Democrats Should Heed Lessons of Blair’s Labor Party

Posted January 24, 2005 at 5:13pm

While I was in London last week meeting with British Conservatives, Prime Minister Tony Blair once again showed why Conservatives in Britain are struggling to find a way back to political power. In a speech to the Labor Party faithful, Blair asserted that the success of his party is due, in large part, to its positioning in the “center ground of politics.” [IMGCAP(1)]

It’s difficult to dispute his argument when one looks at the strength of the Labor Party and the weakness of the opposition Conservative Party just a few months away from a national election. In leading a left-of-center coalition to political dominance, Blair has successfully redefined his party as “New Labour” and painted Conservatives as out of touch and bereft of ideas.

Given the statements and actions of Democratic leaders over the past couple of weeks, it’s clear that the U.S. opposition party could learn much from Blair.

After their convincing defeat at the hands of President Bush, one might assume some political introspection might be in order. But Democrats, since the election, have turned the exercise of excusing their defeat into a near national sport. We’ve heard them blame their losses on the wrong candidate, a failed campaign and a “conservative media.”

They’ve clung to the mistaken belief that had the election been held a month earlier or a month later, victory would have been theirs because, in their version of reality, Democrats were “right on the issues.”

Now, they find themselves in the worst position they’ve occupied in decades — a Republican in the White House backed by a more Republican Senate and House.

So, have they looked across the pond to gain some insight on how to push a left-of-center agenda? Absolutely not. They’ve retreated to the same negative strategy that got them to this point.

Just one short week after the president welcomed new Members of Congress to the White House and offered up the olive branch of bipartisan cooperation, The Washington Post ran a front-page story headlined, “Democrats Are United in Plans to Block Top Bush Initiatives.” So much for a fresh start.

The negative tone was hardly surprising. New Senate Minority Leader Harry Reid (D-Nev.) set the Democrats’ obstructionist tone just weeks after the election on his first appearance on “Meet the Press.” When asked by Tim Russert about the qualifications of Justice Clarence Thomas, Reid struck hard. “I think that he has been an embarrassment to the Supreme Court. I think that his opinions are poorly written,” he said. So much for bipartisanship.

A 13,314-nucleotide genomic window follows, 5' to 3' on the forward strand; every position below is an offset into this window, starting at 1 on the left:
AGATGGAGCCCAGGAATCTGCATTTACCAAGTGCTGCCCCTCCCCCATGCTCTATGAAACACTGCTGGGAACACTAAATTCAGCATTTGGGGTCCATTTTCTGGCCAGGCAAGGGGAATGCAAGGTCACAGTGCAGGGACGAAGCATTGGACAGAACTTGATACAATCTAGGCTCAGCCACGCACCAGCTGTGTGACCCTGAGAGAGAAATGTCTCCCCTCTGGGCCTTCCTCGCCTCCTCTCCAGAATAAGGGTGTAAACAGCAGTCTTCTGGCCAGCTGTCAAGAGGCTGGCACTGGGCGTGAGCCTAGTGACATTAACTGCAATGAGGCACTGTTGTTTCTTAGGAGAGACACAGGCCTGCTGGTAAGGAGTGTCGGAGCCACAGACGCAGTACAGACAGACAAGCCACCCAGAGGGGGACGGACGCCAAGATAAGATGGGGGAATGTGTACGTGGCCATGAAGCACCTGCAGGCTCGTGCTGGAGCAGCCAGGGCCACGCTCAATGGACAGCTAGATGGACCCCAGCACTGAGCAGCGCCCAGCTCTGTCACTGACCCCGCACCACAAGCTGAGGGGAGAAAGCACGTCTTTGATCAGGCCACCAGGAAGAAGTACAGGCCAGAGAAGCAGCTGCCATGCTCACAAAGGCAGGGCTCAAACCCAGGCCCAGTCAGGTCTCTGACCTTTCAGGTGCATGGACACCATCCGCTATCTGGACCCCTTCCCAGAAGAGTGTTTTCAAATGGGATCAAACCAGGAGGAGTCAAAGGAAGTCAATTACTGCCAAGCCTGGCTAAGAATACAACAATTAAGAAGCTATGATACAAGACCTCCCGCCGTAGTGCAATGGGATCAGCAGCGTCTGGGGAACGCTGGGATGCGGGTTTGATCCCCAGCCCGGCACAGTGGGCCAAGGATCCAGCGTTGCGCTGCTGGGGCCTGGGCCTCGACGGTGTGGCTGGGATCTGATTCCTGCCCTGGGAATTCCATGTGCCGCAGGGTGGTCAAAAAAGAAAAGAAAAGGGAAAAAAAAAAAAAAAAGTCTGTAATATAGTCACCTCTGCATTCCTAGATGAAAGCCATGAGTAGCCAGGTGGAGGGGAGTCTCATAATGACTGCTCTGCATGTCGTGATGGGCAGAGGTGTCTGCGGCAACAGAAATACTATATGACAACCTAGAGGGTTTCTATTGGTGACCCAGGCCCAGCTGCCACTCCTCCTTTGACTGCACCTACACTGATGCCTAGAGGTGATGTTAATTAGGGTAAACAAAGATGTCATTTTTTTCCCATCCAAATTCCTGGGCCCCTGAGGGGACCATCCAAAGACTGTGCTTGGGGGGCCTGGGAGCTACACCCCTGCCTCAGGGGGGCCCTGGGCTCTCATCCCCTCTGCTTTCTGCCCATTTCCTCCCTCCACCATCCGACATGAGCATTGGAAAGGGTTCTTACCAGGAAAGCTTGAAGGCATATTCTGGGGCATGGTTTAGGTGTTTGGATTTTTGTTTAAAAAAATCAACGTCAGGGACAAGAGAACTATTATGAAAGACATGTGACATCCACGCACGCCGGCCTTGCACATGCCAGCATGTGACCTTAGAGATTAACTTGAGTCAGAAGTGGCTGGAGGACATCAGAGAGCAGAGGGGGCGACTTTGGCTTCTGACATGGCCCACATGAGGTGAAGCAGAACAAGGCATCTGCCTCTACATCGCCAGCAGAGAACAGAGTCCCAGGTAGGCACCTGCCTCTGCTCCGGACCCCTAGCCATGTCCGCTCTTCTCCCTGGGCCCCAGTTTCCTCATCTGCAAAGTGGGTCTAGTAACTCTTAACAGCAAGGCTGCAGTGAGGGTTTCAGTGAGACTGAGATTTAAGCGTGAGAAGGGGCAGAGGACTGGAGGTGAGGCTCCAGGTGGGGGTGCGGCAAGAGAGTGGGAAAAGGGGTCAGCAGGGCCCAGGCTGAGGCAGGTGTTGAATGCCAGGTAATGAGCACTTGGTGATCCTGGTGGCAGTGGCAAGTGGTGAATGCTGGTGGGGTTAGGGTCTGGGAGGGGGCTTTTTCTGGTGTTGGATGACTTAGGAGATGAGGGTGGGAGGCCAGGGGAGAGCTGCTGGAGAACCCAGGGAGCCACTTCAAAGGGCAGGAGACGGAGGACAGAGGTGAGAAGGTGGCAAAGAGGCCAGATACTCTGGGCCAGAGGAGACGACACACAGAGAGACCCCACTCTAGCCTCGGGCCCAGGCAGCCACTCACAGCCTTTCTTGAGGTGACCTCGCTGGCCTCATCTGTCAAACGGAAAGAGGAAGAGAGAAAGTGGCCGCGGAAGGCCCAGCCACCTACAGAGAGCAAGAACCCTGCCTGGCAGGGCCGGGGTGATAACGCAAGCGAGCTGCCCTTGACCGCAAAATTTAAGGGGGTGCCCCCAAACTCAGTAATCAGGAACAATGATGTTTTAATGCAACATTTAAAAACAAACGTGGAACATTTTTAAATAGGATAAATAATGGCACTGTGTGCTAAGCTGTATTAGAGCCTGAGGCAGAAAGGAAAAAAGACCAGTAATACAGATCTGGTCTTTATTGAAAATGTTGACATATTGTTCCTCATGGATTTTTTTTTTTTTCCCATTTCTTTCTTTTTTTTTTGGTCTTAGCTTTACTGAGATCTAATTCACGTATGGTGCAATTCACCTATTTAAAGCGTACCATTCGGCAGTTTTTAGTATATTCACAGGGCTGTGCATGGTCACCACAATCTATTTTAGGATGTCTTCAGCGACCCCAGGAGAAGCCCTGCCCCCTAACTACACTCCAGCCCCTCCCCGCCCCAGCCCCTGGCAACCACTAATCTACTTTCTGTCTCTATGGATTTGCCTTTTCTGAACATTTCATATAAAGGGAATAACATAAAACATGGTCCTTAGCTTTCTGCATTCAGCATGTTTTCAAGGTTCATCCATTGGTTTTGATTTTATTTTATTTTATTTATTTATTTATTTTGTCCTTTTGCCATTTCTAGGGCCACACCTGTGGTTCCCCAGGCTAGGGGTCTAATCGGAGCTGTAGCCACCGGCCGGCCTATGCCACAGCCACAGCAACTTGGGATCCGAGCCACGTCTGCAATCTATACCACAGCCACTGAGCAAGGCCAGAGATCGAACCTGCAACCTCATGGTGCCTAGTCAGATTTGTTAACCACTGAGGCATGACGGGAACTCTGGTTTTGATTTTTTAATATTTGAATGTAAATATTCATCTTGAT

The Senate confirmation hearings for Condoleezza Rice gave the Democrats an opportunity to play the part of the loyal opposition, with the emphasis on loyal. But Sen. Barbara Boxer (D-Calif.), who makes Iron Lady Margaret Thatcher seem downright warm and fuzzy, grabbed the headlines last week by all but calling Rice a liar.

In doing so, she also pushed Democrats off message as the media focus shifted from the administration’s conduct of the war to Boxer’s interrogatory style, one that was more Grand Inquisition than substantive policy inquiry. Sen. Joe Biden’s (D-Del.) droning lectures didn’t help either.

The Democrats’ decision to hold up Rice’s nomination (which everyone agreed would pass the full Senate easily) simply to deny the new president the confirmation of his closest adviser on Inauguration Day was perhaps the pettiest move of all.

No one disputes Senate Democrats’ right and, in fact, responsibility to put tough questions to the woman who will manage the nation’s foreign policy for the next four years. But Boxer couldn’t resist taking a personal shot at Rice’s integrity; Biden wasn’t willing to cede all the TV coverage to his colleague from California; and the Democratic leadership was bent on sticking it to the man they had wanted so badly to beat. So instead of watching a principled opposition do its job, the country saw a petty, personal performance that did little to advance the Democrats’ cause.

Nor did failed presidential candidate and Massachusetts Sen. John Kerry’s pandering charges of election fraud at a breakfast honoring Martin Luther King Jr. do the party credit. In a move designed to once again cast doubt on the legitimacy of the Bush presidency, Kerry belatedly claimed that “thousands of people were suppressed in the effort to vote” and, “In Democratic districts, it took people four, five, 11 hours to vote, while Republicans [went] through in 10 minutes.” Right.

This week, Democrats have been clucking that no president since Richard Nixon has taken office with a job approval as low as Bush’s. With a couple of exceptions, Bush’s job ratings are in the low 50s, not great but certainly good and, coming off an election as divisive as this one, not unexpected.

With an agenda that includes Social Security reform, tax reform, budget cutting and health care, Republicans haven’t chosen an easy road, but the Democrats have instinctively returned to what is now the well-worn path of obstructionism.

Last Saturday, Tony Blair described the British Conservative Party’s disarray this way: “They have learnt nothing. They still behave and think that our two election victories were an aberration; and that they are not in need of fundamental change.”

He could be talking about America’s Democratic Party. The question is: Are the Democrats willing to listen?

David Winston is president of The Winston Group, a Republican polling firm.